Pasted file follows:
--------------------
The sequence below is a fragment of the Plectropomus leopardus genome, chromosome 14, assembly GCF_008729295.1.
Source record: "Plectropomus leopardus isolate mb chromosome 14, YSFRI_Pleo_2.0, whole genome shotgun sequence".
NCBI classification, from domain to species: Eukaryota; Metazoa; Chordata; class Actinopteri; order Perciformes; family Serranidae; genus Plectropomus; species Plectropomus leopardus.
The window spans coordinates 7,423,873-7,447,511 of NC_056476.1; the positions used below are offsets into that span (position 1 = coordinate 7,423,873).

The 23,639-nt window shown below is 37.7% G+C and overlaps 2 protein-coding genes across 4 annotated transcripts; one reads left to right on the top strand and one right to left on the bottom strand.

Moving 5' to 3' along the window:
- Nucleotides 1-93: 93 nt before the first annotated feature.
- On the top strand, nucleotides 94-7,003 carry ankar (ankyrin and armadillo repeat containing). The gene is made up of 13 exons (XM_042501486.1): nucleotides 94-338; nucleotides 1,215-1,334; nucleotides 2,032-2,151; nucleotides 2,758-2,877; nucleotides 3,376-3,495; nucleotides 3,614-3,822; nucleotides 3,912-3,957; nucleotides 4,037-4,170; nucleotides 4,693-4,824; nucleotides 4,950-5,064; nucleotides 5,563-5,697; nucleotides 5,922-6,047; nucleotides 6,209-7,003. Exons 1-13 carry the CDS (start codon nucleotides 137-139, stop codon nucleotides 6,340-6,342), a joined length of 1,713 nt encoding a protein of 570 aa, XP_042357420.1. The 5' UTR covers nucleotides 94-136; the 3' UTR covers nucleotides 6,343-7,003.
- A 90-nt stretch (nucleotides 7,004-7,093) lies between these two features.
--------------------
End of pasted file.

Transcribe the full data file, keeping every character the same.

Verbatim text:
The sequence below is a fragment of the Plectropomus leopardus genome, chromosome 14, assembly GCF_008729295.1.
Source record: "Plectropomus leopardus isolate mb chromosome 14, YSFRI_Pleo_2.0, whole genome shotgun sequence".
NCBI classification, from domain to species: Eukaryota; Metazoa; Chordata; class Actinopteri; order Perciformes; family Serranidae; genus Plectropomus; species Plectropomus leopardus.
The window spans coordinates 7,423,873-7,447,511 of NC_056476.1; the positions used below are offsets into that span (position 1 = coordinate 7,423,873).

The 23,639-nt window shown below is 37.7% G+C and overlaps 2 protein-coding genes across 4 annotated transcripts; one reads left to right on the top strand and one right to left on the bottom strand.

Moving 5' to 3' along the window:
- Nucleotides 1-93: 93 nt before the first annotated feature.
- On the top strand, nucleotides 94-7,003 carry ankar (ankyrin and armadillo repeat containing). The gene is made up of 13 exons (XM_042501486.1): nucleotides 94-338; nucleotides 1,215-1,334; nucleotides 2,032-2,151; nucleotides 2,758-2,877; nucleotides 3,376-3,495; nucleotides 3,614-3,822; nucleotides 3,912-3,957; nucleotides 4,037-4,170; nucleotides 4,693-4,824; nucleotides 4,950-5,064; nucleotides 5,563-5,697; nucleotides 5,922-6,047; nucleotides 6,209-7,003. Exons 1-13 carry the CDS (start codon nucleotides 137-139, stop codon nucleotides 6,340-6,342), a joined length of 1,713 nt encoding a protein of 570 aa, XP_042357420.1. The 5' UTR covers nucleotides 94-136; the 3' UTR covers nucleotides 6,343-7,003.
- A 90-nt stretch (nucleotides 7,004-7,093) lies between these two features.